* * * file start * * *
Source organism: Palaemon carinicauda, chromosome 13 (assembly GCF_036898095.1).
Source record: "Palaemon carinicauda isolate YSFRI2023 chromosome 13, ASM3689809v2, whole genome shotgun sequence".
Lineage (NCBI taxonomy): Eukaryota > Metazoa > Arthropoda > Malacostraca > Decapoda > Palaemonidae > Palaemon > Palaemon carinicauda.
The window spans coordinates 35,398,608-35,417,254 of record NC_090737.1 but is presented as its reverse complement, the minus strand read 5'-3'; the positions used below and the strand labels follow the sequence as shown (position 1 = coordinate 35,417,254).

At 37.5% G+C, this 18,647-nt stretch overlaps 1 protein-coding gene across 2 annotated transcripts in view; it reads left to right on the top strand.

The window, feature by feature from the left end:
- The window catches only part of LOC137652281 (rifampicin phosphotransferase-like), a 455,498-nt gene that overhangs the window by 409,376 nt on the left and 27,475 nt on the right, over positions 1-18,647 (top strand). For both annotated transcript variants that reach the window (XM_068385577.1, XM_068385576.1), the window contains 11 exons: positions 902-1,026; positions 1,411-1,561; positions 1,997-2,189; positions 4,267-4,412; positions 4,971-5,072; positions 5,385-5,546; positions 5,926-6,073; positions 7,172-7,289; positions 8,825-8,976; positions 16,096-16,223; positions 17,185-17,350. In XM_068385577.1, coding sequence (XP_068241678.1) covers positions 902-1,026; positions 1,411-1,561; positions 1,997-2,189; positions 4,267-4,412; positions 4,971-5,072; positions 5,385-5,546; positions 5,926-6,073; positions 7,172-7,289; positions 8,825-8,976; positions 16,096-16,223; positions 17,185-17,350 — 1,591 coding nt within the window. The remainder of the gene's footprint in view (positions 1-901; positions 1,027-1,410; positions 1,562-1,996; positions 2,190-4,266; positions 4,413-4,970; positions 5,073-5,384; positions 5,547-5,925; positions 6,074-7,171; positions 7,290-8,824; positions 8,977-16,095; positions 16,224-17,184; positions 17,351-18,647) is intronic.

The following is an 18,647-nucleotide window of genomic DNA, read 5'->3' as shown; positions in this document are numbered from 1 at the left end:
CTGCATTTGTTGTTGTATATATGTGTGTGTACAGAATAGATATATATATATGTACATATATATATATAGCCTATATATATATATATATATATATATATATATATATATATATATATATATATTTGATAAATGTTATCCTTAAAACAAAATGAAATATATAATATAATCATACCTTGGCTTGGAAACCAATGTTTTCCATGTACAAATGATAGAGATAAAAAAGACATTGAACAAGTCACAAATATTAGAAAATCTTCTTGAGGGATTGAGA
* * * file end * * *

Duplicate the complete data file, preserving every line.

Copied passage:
Source organism: Palaemon carinicauda, chromosome 13 (assembly GCF_036898095.1).
Source record: "Palaemon carinicauda isolate YSFRI2023 chromosome 13, ASM3689809v2, whole genome shotgun sequence".
Lineage (NCBI taxonomy): Eukaryota > Metazoa > Arthropoda > Malacostraca > Decapoda > Palaemonidae > Palaemon > Palaemon carinicauda.
The window spans coordinates 35,398,608-35,417,254 of record NC_090737.1 but is presented as its reverse complement, the minus strand read 5'-3'; the positions used below and the strand labels follow the sequence as shown (position 1 = coordinate 35,417,254).

At 37.5% G+C, this 18,647-nt stretch overlaps 1 protein-coding gene across 2 annotated transcripts in view; it reads left to right on the top strand.

The window, feature by feature from the left end:
- The window catches only part of LOC137652281 (rifampicin phosphotransferase-like), a 455,498-nt gene that overhangs the window by 409,376 nt on the left and 27,475 nt on the right, over positions 1-18,647 (top strand). For both annotated transcript variants that reach the window (XM_068385577.1, XM_068385576.1), the window contains 11 exons: positions 902-1,026; positions 1,411-1,561; positions 1,997-2,189; positions 4,267-4,412; positions 4,971-5,072; positions 5,385-5,546; positions 5,926-6,073; positions 7,172-7,289; positions 8,825-8,976; positions 16,096-16,223; positions 17,185-17,350. In XM_068385577.1, coding sequence (XP_068241678.1) covers positions 902-1,026; positions 1,411-1,561; positions 1,997-2,189; positions 4,267-4,412; positions 4,971-5,072; positions 5,385-5,546; positions 5,926-6,073; positions 7,172-7,289; positions 8,825-8,976; positions 16,096-16,223; positions 17,185-17,350 — 1,591 coding nt within the window. The remainder of the gene's footprint in view (positions 1-901; positions 1,027-1,410; positions 1,562-1,996; positions 2,190-4,266; positions 4,413-4,970; positions 5,073-5,384; positions 5,547-5,925; positions 6,074-7,171; positions 7,290-8,824; positions 8,977-16,095; positions 16,224-17,184; positions 17,351-18,647) is intronic.

The following is an 18,647-nucleotide window of genomic DNA, read 5'->3' as shown; positions in this document are numbered from 1 at the left end:
CTGCATTTGTTGTTGTATATATGTGTGTGTACAGAATAGATATATATATATGTACATATATATATATAGCCTATATATATATATATATATATATATATATATATATATATATATATATATATTTGATAAATGTTATCCTTAAAACAAAATGAAATATATAATATAATCATACCTTGGCTTGGAAACCAATGTTTTCCATGTACAAATGATAGAGATAAAAAAGACATTGAACAAGTCACAAATATTAGAAAATCTTCTTGAGGGATTGAGA